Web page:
When glitter-tinged Class of ’76 punk masters the Zeros took the stage at Bomp Records‘ recent 25th-anniversary bash, guitarist-singer Javier Escovedo experienced something unusual — a bad case of nerves. Forget the fact that original bassist Hector Penalosa had pulled out, due to imminent nuptials, just four days earlier; never mind that they’d only squeezed in one rehearsal with fill-in Victor Penalosa, Hector‘s younger brother; this is all-in-the-family punk rock, after all. What had Escovedo keyed up was the fact that his brother Alejandro was in town and set to join them onstage. “I’ve never really gotten nervous before a show,” says Javier, “but I realized that we have to be good, everybody expects it, and having Alejandro get up with us was a really big thing to me.” On the nightclub floor, Al seemed keyed up. “We‘re supposed to do ’Chatterbox,‘” he told a fan, “but I can’t remember the words. Do you know how it goes?”
Once he hit the stage it all came back, of course, and as the siblings burned through the Johnny Thunders oldie, it was a glimpse back at the band‘s embryonic days, when teenage Javier formed the Main Street Brats, a trio that he wanted — more than anything — to impress his older brother, who had just started his own punk rock band, the Nuns. One of the great musical clans (as in veteran salsa champion Pete, timbale temptress Sheila E), the Escovedos have always staked out rich musical ground, and when Javier jumped into the game, he had to seriously come through with the goods.
Although the Zeros called it quits in ’81, in their brief life span they churned out a slew of classic songs, delivered with an emphatic, natural-fact rock slam that won them the tag “the Mexican Ramones.” Like the Ramones, the Zeros were one of a very few punk rock bands that traded not only in extreme, amphetamine-amped punk snarl but just as easily looked back to 1960s forebears like the Seeds, Standells and Sonics, and, more important, were able to put it all over to a crowd ruled by stringent, almost incestuous standards. And “the Mexican kids with pointy shoes” (as Tom Waits once described them) were readily embraced: Patti Smith joined them onstage, the Damned checked them out in ‘77, and they shared bills, from the Masque to Mabuhay, with every West Coast punk band worth mentioning: Dils, Avengers, X, Plugz, Nerves, Wipers; the Germs’ first performance was in an opening slot for a Zeros-Weirdos show. Punk rock pedigrees don‘t come any finer than the Zeros’.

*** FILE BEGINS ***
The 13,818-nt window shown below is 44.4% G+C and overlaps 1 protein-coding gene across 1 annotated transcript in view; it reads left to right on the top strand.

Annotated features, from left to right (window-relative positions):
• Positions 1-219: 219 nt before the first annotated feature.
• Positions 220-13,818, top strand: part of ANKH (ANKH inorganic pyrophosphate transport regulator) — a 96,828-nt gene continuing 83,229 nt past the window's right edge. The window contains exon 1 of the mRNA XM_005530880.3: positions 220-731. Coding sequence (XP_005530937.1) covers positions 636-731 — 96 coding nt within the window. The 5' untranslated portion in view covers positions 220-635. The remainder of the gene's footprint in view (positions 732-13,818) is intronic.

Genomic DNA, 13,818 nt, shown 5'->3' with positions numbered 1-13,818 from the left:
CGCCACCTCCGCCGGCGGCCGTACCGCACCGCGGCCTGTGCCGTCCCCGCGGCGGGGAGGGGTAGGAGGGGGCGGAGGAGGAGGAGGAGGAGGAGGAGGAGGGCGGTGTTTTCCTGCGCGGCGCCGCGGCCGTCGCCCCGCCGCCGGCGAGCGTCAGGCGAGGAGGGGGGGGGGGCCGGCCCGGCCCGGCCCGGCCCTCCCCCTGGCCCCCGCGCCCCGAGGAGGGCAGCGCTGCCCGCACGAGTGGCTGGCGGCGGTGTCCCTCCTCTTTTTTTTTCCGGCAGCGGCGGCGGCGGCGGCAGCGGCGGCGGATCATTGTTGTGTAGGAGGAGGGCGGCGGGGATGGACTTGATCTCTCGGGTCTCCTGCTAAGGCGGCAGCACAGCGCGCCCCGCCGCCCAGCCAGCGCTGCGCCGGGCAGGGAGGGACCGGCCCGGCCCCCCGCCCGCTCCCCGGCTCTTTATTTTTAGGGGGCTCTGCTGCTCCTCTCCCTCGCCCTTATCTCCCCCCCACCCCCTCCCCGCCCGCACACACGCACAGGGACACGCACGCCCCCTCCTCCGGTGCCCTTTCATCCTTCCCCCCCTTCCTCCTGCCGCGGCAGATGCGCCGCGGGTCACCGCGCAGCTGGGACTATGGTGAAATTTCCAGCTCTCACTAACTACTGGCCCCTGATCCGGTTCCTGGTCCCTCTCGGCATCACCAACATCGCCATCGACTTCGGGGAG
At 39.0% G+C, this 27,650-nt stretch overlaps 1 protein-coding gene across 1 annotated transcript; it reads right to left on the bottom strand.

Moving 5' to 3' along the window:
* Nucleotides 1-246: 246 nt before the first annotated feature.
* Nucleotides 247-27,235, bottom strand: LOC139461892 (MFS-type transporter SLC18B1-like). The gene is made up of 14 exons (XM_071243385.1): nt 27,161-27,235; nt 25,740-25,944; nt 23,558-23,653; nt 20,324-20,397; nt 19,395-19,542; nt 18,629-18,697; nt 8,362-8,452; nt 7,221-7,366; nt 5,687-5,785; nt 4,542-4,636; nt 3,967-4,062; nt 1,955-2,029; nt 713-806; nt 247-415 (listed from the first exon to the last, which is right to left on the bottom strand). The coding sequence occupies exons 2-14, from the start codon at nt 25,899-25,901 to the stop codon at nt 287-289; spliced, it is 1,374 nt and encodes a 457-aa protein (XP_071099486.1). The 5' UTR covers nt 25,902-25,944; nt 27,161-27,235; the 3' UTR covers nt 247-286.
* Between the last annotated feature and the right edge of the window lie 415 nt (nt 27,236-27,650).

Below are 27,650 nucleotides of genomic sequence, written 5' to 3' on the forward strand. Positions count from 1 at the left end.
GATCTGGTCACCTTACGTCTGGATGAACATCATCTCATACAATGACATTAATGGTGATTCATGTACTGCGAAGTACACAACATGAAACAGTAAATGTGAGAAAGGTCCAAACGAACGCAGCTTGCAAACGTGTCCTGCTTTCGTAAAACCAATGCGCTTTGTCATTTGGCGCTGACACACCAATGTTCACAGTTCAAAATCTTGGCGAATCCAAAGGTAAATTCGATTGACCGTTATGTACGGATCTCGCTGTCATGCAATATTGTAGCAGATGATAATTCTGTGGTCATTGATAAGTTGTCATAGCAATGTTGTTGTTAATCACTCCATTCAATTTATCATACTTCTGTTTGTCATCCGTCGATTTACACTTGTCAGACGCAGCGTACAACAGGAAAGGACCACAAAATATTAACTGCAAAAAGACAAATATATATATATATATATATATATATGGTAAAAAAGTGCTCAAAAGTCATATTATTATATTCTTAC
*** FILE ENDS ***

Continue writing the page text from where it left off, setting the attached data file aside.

The Zeros — Javier, Hector, phenomenally steady-handed drummer Baba Chenelle and Robert Lopez (a.k.a. El Vez) — have sporadically erupted several times in the past 10 years, to the delight of aging punk rockers from Hollywood to Madrid, and with the Bomp release Right Now!, a newly recorded album of vintage Zeros tunes, the band itself has once again compelled its personnel to reunite, tearing down any individual ambivalence and essentially forcing them back into action.
Strangely, that‘s a big part of the Zeros’ entire on-off existence. Initially re-formed to perform at a 1991 benefit show for ailing punk rockerwriter Craig Lee, they wound up recording an entire album and touring internationally. Indeed, the songs seemed to take on a life of their own — prime example being White Flag manZeros booster Bill Bartel sending an old demo copy of “Black and White,” unbeknownst to composer Javier, to Swedish band Sator — whose version went to No. 2 on the Swedish pop charts. The Zeros have been covered by bands all over the world: Spain‘s La Secta (“Wild Weekend”), Australia’s Hoodoo Gurus (“Wimp”), Hollywood‘s Muffs (“Beat Your Heart Out”) and another version of “Wimp” from Sweden’s the Nomads.
Zeros songs — by turns curious, furious and philosophical — mix naked teen naivete with biting discourse on romance and the punk rocker‘s street life, and by virtue of their instinctive minimalism stand as some of punk rock’s very best. Their ability to withstand time‘s diminishing passage has to do with the subject matter and a recurring theme of frustration, which lends these tunes a universal ring that, when matched by the band’s mastery of rock & roll‘s in-the-blood requirements (that mystery gift common to Elvis and Iggy), has served the Zeros extremely well.